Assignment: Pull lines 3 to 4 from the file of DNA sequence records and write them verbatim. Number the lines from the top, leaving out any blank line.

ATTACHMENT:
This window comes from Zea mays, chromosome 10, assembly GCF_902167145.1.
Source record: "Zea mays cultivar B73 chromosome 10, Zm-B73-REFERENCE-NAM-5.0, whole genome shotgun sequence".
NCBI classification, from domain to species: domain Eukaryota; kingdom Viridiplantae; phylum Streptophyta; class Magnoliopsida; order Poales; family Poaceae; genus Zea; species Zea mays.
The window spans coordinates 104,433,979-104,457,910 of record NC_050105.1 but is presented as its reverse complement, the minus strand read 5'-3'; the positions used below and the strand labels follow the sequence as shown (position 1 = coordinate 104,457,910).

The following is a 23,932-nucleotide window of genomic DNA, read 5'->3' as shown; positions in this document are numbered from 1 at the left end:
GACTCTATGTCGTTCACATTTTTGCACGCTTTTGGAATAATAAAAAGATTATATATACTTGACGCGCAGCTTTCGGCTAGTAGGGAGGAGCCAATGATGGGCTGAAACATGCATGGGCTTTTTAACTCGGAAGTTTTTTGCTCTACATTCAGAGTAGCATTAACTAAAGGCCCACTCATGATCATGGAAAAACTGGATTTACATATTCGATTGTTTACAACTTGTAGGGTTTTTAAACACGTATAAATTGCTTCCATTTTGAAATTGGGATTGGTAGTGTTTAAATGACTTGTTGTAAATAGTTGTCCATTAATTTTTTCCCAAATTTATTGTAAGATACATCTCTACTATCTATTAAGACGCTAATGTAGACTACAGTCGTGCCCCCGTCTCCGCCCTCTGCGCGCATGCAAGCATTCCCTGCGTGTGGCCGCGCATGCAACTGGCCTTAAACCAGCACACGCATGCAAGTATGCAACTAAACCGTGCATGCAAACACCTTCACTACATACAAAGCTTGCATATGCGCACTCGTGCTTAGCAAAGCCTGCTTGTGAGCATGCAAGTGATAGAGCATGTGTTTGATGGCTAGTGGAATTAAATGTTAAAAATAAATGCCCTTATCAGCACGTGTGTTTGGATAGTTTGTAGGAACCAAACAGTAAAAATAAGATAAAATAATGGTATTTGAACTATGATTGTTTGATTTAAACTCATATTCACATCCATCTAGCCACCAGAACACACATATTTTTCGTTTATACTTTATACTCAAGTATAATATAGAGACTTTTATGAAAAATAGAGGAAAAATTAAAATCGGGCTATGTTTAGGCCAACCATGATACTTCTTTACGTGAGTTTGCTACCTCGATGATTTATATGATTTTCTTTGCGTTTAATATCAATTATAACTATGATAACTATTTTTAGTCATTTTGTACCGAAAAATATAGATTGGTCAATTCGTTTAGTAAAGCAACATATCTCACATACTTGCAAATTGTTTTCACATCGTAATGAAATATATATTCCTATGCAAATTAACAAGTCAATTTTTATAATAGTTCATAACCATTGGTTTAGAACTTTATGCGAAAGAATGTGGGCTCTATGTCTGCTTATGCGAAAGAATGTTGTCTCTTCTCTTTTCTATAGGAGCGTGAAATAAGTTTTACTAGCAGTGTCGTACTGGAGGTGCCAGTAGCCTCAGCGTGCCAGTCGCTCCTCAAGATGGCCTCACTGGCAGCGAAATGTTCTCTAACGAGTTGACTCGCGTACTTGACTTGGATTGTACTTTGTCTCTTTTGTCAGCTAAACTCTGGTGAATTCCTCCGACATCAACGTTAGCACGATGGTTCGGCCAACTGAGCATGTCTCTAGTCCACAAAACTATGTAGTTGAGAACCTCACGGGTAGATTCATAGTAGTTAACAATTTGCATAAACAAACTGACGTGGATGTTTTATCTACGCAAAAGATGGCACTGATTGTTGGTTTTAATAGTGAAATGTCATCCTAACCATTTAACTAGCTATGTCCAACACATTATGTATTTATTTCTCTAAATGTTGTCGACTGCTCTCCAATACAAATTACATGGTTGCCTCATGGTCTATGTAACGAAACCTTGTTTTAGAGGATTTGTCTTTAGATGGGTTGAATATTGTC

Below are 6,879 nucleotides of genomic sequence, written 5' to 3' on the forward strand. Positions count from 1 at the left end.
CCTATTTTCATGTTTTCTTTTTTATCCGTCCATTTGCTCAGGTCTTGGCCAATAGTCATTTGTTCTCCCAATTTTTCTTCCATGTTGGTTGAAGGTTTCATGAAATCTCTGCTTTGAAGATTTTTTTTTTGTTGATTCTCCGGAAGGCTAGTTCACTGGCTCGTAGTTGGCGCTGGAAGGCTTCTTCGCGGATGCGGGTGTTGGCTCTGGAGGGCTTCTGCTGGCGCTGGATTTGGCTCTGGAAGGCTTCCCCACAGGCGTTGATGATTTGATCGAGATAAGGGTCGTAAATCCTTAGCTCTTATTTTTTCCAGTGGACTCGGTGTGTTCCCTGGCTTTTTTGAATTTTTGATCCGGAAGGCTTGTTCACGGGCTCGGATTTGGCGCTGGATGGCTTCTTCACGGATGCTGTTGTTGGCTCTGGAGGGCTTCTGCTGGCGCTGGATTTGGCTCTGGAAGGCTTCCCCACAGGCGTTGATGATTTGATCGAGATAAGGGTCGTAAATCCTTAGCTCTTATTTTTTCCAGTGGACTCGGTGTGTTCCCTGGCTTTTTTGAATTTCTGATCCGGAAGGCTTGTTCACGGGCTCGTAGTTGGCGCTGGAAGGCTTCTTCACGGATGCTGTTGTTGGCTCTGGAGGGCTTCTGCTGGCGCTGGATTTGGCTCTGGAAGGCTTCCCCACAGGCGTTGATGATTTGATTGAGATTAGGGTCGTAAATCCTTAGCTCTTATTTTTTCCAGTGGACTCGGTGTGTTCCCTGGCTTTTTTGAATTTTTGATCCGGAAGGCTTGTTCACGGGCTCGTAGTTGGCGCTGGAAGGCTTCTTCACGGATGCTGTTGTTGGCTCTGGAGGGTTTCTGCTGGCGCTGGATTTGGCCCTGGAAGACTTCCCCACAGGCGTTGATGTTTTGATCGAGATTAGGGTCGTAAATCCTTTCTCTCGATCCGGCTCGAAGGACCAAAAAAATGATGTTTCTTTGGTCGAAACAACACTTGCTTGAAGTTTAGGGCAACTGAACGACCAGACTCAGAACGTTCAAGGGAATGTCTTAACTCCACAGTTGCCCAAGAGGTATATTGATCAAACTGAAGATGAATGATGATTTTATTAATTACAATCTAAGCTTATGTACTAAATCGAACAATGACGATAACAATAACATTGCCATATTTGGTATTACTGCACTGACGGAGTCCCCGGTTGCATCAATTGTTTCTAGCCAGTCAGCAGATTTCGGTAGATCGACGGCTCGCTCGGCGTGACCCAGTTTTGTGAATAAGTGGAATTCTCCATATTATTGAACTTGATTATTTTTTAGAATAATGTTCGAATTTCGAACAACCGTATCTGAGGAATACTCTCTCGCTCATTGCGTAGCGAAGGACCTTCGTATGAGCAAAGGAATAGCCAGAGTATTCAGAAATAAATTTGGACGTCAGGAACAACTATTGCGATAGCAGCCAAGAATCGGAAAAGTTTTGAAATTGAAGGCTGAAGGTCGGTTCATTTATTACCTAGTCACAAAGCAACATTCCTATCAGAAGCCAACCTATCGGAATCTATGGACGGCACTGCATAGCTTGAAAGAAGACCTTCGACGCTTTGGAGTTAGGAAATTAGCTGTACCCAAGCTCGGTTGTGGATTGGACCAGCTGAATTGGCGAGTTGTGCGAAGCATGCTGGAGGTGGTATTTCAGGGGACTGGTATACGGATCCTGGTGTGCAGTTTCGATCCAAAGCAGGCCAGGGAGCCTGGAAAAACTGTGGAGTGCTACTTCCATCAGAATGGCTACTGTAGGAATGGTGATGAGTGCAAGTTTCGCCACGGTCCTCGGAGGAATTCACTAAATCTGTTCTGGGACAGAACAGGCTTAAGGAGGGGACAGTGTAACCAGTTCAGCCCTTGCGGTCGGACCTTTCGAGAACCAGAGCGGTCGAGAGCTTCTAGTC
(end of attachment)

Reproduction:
NCBI classification, from domain to species: domain Eukaryota; kingdom Viridiplantae; phylum Streptophyta; class Magnoliopsida; order Poales; family Poaceae; genus Zea; species Zea mays.
The window spans coordinates 104,433,979-104,457,910 of record NC_050105.1 but is presented as its reverse complement, the minus strand read 5'-3'; the positions used below and the strand labels follow the sequence as shown (position 1 = coordinate 104,457,910).